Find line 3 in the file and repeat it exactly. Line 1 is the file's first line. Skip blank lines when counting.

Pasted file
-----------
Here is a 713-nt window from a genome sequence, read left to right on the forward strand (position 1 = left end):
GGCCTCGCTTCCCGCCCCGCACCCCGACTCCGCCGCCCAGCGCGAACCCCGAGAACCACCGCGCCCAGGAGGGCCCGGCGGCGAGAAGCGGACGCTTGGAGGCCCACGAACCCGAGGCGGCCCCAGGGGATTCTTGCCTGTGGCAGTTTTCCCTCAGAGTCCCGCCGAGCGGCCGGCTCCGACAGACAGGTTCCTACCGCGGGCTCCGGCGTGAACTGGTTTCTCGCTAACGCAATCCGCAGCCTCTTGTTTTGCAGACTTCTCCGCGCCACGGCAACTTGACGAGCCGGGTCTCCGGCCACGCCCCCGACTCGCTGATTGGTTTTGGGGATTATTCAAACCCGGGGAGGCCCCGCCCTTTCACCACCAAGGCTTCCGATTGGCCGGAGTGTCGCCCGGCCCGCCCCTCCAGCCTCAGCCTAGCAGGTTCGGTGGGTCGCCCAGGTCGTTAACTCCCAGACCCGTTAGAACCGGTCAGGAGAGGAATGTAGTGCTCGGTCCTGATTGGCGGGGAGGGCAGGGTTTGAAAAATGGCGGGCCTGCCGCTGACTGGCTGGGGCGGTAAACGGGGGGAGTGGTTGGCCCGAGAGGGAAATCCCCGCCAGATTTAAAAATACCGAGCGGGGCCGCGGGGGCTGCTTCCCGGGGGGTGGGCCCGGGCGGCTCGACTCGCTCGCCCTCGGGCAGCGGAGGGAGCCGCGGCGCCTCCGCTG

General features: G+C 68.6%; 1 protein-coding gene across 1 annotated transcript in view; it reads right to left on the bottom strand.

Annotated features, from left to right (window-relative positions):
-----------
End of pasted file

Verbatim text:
General features: G+C 68.6%; 1 protein-coding gene across 1 annotated transcript in view; it reads right to left on the bottom strand.